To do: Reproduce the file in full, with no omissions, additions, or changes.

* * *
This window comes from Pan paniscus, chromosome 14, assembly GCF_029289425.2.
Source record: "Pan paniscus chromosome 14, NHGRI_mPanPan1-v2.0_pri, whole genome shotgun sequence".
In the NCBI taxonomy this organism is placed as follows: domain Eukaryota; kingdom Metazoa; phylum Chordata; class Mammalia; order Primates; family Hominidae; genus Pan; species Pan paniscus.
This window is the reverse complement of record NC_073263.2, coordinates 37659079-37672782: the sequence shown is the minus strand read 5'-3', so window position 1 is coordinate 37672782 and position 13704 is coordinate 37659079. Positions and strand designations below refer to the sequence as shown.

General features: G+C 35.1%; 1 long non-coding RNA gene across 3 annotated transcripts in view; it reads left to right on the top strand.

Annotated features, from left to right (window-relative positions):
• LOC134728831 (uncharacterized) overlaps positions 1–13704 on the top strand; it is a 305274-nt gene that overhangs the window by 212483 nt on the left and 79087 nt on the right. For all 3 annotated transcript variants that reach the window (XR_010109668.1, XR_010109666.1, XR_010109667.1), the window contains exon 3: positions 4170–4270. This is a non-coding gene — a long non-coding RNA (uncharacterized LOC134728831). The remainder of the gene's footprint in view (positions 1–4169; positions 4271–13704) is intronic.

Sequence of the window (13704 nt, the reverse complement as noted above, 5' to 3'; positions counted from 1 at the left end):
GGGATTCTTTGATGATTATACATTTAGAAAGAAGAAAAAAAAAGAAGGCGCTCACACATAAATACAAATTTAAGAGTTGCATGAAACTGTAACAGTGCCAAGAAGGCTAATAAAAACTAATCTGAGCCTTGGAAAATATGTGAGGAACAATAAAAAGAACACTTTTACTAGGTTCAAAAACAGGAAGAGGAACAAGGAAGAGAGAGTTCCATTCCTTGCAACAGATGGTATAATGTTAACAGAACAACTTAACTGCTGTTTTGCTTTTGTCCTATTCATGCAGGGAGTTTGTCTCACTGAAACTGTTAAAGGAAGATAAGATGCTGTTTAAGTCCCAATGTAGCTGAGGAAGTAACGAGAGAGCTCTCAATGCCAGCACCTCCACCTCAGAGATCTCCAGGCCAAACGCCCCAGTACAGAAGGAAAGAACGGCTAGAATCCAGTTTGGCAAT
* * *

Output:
This window comes from Pan paniscus, chromosome 14, assembly GCF_029289425.2.
Source record: "Pan paniscus chromosome 14, NHGRI_mPanPan1-v2.0_pri, whole genome shotgun sequence".
In the NCBI taxonomy this organism is placed as follows: domain Eukaryota; kingdom Metazoa; phylum Chordata; class Mammalia; order Primates; family Hominidae; genus Pan; species Pan paniscus.
This window is the reverse complement of record NC_073263.2, coordinates 37659079-37672782: the sequence shown is the minus strand read 5'-3', so window position 1 is coordinate 37672782 and position 13704 is coordinate 37659079. Positions and strand designations below refer to the sequence as shown.

General features: G+C 35.1%; 1 long non-coding RNA gene across 3 annotated transcripts in view; it reads left to right on the top strand.

Annotated features, from left to right (window-relative positions):
• LOC134728831 (uncharacterized) overlaps positions 1–13704 on the top strand; it is a 305274-nt gene that overhangs the window by 212483 nt on the left and 79087 nt on the right. For all 3 annotated transcript variants that reach the window (XR_010109668.1, XR_010109666.1, XR_010109667.1), the window contains exon 3: positions 4170–4270. This is a non-coding gene — a long non-coding RNA (uncharacterized LOC134728831). The remainder of the gene's footprint in view (positions 1–4169; positions 4271–13704) is intronic.

Sequence of the window (13704 nt, the reverse complement as noted above, 5' to 3'; positions counted from 1 at the left end):
GGGATTCTTTGATGATTATACATTTAGAAAGAAGAAAAAAAAAGAAGGCGCTCACACATAAATACAAATTTAAGAGTTGCATGAAACTGTAACAGTGCCAAGAAGGCTAATAAAAACTAATCTGAGCCTTGGAAAATATGTGAGGAACAATAAAAAGAACACTTTTACTAGGTTCAAAAACAGGAAGAGGAACAAGGAAGAGAGAGTTCCATTCCTTGCAACAGATGGTATAATGTTAACAGAACAACTTAACTGCTGTTTTGCTTTTGTCCTATTCATGCAGGGAGTTTGTCTCACTGAAACTGTTAAAGGAAGATAAGATGCTGTTTAAGTCCCAATGTAGCTGAGGAAGTAACGAGAGAGCTCTCAATGCCAGCACCTCCACCTCAGAGATCTCCAGGCCAAACGCCCCAGTACAGAAGGAAAGAACGGCTAGAATCCAGTTTGGCAAT